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Essays On The Chrysanthemums By John Steinbeck

John Steinbeck's short story "The Chrysanthemums" is about a proud, strong woman named Elisa Allen who feels frustrated with her present life. Her frustration stems from not having a child and from her husband's failure to admire her romantically as a woman. The only outlet for her frustration is her flower garden where she cultivates beautiful chrysanthemums. Steinbeck uses chrysanthemums as symbols of the inner-self of Elisa and of every woman.

First, the chrysanthemums symbolize Elisa's children. She tends her garden and handles the chrysanthemums with love and care, just as she would handle her own children. Elisa is very protective of her flowers and places a wire fence around them; she makes sure "[n]o aphids, no sowbugs or snails or cutworms" are there. "Her terrier fingers [destroy] such pests before they [can] get started" (240). These pests represent natural harm to the flowers, and, just as any good mother, she removes them before they can harm her children. The chrysanthemums are symbolic of her children, and she is very proud of them. When Elisa's husband compliments her on her flowers, she is proud, and "on her face there [is] a little smugness"(240). She is happy and pleased by her ability to nurture these beautiful flowers. Elisa's pride in her ability to grow such beautiful flowers reinforces the fact that the flowers are a replacement for her children.

In the second part of the story, the chrysanthemums come to symbolize Elisa's femininity and sexuality. The portrait of Elisa caring for the flowers as though they are her children is clearly a feminine image, but her masculine image is also observed in her "hard-swept and hard-polished" home (240). This image is carried over into her relationship with her husband. Elisa feels that Henry doesn't recognize or appreciate her femininity, and this feeling causes her to be antagonistic towards him. There is an undercurrent of resentment towards her husband. Henry fails to see his short-comings, but Elisa fails to point them out to him. There is a distinct lack of harmony between them, which causes Elisa to become discontented with Henry. On observing her prize flowers, all Henry can say is, "I wish you'd work out in the orchard and raise some apples that big" (240). Henry's inability to understand Elisa's needs leaves her vulnerable in her encounter with the tinker. The meeting with the tinker renews Elisa's feelings of femininity and sexuality as a woman. Her resistance to his mundane matters disappears after the tinker romantically describes the chrysanthemums as a "quick puff of colored smoke"(243). By admiring the chrysanthemums, he figuratively admires her. The chrysanthemums symbolize her sexuality, and she "[tears] off the battered hat and [shakes] out her dark pretty hair"(243). With a few well-placed words from the tinker, her masculine image has been replaced with a feminine one. The tinker is a catalyst in Elisa's life. By giving him the red flower pot with the chrysanthemums, she gives him the symbol of her inner-self. She begins to feel hope for herself and her marriage as the tinker leaves. She sees a "bright direction" and a new beginning for her marriage. The encounter with the tinker gives Elisa hope and causes her to prepare for a more fulfilling life.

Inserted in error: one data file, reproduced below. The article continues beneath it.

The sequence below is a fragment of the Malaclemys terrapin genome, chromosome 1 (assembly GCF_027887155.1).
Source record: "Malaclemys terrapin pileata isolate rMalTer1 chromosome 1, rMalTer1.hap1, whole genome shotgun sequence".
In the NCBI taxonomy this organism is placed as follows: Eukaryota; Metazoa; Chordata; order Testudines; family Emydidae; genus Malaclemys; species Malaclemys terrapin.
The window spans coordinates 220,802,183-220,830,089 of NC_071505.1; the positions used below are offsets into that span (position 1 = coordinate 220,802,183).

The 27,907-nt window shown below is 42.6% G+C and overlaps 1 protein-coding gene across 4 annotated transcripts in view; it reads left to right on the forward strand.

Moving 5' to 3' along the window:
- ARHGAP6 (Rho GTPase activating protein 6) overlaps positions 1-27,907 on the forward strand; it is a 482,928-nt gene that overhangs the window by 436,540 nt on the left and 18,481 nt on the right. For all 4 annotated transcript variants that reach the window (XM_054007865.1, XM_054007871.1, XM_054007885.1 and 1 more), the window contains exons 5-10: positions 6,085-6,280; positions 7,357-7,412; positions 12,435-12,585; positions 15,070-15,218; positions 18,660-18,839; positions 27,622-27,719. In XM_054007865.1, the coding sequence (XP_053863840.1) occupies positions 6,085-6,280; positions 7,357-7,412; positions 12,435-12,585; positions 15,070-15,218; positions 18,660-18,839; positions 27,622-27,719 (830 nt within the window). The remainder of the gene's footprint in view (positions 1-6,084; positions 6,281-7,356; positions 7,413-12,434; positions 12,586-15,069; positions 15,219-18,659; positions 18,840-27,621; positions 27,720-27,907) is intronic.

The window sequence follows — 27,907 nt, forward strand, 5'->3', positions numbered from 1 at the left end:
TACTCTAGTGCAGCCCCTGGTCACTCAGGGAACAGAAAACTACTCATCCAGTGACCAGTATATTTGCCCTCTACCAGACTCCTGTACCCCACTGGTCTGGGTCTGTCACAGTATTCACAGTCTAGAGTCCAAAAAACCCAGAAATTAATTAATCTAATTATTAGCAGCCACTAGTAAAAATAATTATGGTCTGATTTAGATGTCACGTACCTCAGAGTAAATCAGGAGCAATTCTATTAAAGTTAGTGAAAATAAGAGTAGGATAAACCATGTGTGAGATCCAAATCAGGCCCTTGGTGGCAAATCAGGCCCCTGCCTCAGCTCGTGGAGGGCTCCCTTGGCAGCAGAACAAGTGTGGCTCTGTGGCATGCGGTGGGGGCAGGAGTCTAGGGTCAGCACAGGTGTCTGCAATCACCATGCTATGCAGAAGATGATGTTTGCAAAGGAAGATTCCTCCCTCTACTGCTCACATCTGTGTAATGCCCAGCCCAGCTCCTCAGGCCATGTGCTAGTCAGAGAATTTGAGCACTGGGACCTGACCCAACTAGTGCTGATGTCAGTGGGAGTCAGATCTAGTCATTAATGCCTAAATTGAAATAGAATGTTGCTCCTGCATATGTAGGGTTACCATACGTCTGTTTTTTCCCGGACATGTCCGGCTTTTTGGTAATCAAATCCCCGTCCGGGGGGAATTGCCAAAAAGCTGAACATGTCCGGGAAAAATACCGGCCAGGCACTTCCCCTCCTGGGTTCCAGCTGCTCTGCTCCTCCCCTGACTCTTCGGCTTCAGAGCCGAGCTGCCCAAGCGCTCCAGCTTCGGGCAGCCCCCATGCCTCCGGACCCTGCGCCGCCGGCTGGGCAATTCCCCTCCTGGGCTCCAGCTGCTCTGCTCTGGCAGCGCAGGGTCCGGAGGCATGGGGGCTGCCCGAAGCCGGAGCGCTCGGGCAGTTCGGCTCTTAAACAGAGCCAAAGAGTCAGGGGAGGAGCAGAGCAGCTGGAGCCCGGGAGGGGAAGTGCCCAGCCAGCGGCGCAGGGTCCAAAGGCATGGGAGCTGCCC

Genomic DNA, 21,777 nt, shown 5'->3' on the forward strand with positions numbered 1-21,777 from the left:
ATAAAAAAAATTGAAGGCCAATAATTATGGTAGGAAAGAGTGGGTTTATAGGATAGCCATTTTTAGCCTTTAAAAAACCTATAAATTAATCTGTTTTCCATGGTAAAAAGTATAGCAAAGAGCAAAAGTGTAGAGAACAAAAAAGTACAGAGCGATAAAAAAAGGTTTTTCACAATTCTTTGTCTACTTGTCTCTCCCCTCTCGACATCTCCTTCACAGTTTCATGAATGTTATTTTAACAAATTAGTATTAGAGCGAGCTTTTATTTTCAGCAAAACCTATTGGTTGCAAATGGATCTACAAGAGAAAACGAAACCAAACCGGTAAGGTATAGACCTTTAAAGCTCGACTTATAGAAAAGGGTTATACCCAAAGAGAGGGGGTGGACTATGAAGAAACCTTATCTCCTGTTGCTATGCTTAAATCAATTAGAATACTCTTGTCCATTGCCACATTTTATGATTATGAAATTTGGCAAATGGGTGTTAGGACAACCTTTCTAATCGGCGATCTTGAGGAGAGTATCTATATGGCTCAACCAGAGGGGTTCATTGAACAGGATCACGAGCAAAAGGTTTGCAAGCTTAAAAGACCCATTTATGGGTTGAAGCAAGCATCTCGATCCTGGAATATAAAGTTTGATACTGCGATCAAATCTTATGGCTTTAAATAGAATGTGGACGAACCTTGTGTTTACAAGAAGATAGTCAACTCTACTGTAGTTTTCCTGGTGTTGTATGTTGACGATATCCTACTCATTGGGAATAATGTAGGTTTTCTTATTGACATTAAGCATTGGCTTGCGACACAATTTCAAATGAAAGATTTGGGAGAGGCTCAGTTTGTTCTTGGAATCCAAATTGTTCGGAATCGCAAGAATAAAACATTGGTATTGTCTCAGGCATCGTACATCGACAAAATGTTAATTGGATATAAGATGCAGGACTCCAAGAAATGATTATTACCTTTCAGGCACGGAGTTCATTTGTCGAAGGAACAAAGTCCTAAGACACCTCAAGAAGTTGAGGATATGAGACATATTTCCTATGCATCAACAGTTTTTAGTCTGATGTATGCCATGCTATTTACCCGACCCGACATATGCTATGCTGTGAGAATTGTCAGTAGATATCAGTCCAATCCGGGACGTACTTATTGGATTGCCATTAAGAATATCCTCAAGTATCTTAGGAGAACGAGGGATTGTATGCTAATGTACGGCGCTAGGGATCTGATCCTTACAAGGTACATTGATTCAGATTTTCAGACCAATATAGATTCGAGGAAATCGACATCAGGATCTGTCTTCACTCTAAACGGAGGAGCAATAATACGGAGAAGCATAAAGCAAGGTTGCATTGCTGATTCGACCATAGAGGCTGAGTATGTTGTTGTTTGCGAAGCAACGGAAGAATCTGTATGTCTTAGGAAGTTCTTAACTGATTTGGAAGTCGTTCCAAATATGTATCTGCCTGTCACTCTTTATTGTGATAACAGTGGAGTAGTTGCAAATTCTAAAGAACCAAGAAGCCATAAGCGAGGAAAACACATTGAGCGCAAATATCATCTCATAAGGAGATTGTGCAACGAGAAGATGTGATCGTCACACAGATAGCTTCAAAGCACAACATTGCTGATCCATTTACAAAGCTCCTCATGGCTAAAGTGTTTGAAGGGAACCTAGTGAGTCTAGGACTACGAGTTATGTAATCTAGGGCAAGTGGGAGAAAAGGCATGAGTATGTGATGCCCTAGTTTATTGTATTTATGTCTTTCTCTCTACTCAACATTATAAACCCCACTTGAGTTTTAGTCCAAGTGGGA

After the tinker leaves, Elisa bathes, scrubbing herself "with a little block of pumice, legs and thighs, loins and chest and arms, until her skin was scratched and red"(245). Elisa sheds her old self by scrubbing and brings new life and change. She prepares for her night out with her husband. She dresses, lingering in front of the mirror and admires her body, her femininity. She puts on sheer stockings and a beautiful dress and leisurely applies her make-up. She is looking forward to her evening with her husband. She hopes Henry will recognize her needs as a woman and provide her with the romance and excitement for which she longs. However, this hope is quickly dashed. Henry's best compliment on her appearance after she has changed is: "You look strong enough to break a calf over your knee, happy enough to eat it like a watermelon" (246). This unflattering remark on her appearance doesn't do much for Elisa's ego as a woman. Her hope is finally crushed when she sees the flowers on the road. She feels devastated by the tinker's thoughtless rejection of her very soul. He, like her husband, has failed to appreciate the very qualities that make her unique as a woman. This one symbolic act has left her with no hope. She realizes that her life is not going to change. Her femininity and sexuality are never going to be fully appreciated nor understood by Henry. She must learn to be content with an unexciting husband and her less-than-romantic marriage. Her devastation at this realization is complete and leaves her "crying weakly-like an old woman"(247).

Thus, the chrysanthemums symbolize Elisa's role as a woman. First they symbolize her children; later they represent her femininity and sexuality. Elisa feels frustrated with her life because children and romance are missing in her marriage with Henry. Further, her husband fails to appreciate her womanly qualities and her emotional needs. The encounter with the tinker reawakens her sexuality and brings hope to Elisa for a more exciting and romantic marriage, but her realization that her life is not going to change is crystallized when she sees the flowers thrown on the road. It devastates her completely to have to settle for such an unfulfilling life.